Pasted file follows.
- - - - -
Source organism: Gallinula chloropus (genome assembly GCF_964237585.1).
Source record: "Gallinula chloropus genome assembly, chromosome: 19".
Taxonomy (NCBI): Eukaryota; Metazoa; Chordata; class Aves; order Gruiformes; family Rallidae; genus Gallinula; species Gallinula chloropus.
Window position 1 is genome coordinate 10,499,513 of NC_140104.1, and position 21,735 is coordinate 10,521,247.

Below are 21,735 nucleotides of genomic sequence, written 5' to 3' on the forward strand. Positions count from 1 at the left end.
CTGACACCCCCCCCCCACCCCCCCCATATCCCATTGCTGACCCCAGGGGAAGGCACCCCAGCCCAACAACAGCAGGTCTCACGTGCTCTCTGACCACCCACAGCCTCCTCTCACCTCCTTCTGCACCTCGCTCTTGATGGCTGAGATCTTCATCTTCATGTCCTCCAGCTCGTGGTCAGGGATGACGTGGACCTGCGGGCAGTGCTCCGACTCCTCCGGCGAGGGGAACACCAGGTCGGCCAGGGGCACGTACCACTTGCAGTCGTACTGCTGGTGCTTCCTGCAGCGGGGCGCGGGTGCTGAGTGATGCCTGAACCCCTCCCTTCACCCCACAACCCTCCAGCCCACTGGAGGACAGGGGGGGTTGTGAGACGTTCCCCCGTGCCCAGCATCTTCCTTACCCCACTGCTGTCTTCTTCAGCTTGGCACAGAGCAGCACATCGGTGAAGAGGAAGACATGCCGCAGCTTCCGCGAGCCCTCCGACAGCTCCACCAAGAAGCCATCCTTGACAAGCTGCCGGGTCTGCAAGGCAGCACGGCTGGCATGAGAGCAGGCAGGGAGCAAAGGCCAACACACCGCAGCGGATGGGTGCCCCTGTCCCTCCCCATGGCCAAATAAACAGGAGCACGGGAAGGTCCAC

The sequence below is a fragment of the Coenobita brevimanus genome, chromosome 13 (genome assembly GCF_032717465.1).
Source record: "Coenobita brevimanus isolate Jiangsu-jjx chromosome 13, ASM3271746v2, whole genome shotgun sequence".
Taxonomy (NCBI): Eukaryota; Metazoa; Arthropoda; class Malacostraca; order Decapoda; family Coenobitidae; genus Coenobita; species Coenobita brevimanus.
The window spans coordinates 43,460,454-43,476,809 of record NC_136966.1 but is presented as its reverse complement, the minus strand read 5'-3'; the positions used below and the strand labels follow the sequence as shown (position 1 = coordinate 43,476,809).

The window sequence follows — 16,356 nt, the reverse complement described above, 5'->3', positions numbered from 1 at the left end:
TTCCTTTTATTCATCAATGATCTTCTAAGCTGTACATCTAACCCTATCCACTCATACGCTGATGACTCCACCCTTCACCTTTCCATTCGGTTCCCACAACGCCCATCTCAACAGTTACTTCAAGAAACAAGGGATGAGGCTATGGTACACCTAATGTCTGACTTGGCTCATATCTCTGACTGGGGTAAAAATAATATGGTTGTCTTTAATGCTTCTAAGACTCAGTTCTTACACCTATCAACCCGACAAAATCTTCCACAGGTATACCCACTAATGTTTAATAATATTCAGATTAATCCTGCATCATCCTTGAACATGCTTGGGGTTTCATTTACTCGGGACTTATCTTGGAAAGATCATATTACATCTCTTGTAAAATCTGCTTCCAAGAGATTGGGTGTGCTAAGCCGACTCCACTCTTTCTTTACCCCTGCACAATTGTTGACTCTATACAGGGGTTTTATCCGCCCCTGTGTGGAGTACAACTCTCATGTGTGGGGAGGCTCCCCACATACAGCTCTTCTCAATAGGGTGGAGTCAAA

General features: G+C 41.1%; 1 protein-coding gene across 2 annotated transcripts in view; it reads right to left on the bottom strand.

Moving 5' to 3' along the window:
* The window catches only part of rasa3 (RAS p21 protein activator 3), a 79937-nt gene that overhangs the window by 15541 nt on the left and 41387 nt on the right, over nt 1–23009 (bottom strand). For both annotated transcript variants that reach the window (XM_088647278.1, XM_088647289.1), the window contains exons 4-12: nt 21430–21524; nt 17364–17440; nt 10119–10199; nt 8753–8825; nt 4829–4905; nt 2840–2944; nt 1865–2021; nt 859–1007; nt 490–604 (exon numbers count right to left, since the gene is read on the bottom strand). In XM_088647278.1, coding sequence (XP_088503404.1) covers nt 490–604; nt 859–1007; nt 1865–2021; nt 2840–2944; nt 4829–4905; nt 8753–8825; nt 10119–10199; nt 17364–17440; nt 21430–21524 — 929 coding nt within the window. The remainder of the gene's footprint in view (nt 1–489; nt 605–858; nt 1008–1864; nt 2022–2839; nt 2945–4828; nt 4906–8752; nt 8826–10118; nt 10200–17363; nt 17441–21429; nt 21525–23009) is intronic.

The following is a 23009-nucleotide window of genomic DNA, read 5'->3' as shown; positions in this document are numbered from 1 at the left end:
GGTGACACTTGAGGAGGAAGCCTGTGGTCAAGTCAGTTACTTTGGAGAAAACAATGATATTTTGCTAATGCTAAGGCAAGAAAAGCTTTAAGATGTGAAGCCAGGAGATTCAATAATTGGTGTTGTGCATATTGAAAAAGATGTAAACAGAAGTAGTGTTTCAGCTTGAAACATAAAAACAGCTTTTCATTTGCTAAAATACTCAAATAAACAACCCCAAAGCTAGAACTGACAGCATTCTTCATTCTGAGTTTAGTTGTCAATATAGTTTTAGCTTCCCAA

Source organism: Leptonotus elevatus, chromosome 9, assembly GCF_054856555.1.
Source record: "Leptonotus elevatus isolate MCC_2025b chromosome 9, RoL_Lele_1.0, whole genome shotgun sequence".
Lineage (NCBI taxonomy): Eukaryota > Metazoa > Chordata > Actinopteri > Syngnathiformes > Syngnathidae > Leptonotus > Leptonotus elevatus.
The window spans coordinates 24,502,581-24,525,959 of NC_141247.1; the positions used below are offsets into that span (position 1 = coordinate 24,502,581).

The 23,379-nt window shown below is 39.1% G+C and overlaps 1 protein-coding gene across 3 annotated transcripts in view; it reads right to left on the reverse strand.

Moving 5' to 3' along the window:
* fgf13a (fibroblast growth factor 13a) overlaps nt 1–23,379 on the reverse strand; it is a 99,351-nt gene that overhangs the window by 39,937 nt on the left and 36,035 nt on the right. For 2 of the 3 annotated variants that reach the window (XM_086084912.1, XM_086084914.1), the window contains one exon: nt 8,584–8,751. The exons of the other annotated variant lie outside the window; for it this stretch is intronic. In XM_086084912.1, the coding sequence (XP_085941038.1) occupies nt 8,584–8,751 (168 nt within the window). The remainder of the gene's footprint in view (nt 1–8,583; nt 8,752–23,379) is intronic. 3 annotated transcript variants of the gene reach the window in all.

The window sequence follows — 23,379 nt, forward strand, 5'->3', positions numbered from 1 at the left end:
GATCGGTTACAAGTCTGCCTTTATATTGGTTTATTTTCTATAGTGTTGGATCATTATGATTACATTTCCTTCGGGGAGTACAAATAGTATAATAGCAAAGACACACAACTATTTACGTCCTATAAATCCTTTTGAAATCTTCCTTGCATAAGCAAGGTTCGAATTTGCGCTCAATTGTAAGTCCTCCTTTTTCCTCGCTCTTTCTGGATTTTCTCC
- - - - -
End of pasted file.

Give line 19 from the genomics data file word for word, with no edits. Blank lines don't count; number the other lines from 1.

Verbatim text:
Source record: "Leptonotus elevatus isolate MCC_2025b chromosome 9, RoL_Lele_1.0, whole genome shotgun sequence".